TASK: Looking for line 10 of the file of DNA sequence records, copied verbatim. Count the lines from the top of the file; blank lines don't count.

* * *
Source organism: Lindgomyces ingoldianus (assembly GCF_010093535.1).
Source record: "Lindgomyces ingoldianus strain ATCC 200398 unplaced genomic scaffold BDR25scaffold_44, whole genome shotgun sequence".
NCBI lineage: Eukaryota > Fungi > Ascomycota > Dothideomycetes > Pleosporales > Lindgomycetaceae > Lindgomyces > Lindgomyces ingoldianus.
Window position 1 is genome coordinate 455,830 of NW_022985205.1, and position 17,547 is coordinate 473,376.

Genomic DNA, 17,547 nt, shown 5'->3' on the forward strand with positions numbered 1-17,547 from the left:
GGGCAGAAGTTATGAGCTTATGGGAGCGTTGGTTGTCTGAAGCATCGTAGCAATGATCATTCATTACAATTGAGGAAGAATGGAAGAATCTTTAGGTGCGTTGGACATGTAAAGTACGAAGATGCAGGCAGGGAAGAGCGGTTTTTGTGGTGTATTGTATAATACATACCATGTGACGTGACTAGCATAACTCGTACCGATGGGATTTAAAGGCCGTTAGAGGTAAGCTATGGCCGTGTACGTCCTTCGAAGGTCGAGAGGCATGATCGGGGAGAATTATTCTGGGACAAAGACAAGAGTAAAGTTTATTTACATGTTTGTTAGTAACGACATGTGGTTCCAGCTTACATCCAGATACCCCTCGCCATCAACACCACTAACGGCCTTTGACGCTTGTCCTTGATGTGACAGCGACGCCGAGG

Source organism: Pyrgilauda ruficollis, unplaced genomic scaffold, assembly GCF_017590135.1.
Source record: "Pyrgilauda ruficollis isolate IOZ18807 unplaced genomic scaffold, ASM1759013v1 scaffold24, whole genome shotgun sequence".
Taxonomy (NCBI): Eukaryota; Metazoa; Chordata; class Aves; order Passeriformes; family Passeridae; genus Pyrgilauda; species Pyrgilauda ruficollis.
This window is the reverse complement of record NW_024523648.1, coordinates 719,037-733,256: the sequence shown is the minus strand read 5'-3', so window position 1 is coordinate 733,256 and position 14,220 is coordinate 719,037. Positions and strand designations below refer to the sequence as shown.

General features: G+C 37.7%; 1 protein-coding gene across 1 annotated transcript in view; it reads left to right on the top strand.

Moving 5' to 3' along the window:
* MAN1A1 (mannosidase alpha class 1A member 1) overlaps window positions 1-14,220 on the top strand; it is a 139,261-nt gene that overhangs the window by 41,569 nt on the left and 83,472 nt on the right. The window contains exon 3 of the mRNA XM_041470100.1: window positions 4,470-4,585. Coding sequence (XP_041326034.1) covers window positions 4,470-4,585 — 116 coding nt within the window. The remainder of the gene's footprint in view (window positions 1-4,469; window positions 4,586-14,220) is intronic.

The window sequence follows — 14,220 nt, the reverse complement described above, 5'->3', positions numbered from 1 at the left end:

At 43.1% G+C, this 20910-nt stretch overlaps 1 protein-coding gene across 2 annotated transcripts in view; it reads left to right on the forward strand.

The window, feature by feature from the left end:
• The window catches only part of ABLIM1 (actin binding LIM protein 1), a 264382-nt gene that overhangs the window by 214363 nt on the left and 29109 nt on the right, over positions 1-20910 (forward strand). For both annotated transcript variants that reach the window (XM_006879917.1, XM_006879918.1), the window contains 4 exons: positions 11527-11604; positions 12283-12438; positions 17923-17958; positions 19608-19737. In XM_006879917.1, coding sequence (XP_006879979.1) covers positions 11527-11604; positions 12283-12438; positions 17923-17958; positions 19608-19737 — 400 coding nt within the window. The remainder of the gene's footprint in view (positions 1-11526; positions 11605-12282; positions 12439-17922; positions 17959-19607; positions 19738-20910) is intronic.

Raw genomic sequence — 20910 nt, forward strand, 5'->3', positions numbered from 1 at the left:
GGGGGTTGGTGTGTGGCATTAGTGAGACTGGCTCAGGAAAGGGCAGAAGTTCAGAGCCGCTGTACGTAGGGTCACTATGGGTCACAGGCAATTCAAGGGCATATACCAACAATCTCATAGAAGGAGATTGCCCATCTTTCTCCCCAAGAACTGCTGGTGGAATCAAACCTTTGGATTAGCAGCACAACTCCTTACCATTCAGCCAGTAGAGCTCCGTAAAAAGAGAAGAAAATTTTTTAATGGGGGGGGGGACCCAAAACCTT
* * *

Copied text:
This window is the reverse complement of record NW_024523648.1, coordinates 719,037-733,256: the sequence shown is the minus strand read 5'-3', so window position 1 is coordinate 733,256 and position 14,220 is coordinate 719,037. Positions and strand designations below refer to the sequence as shown.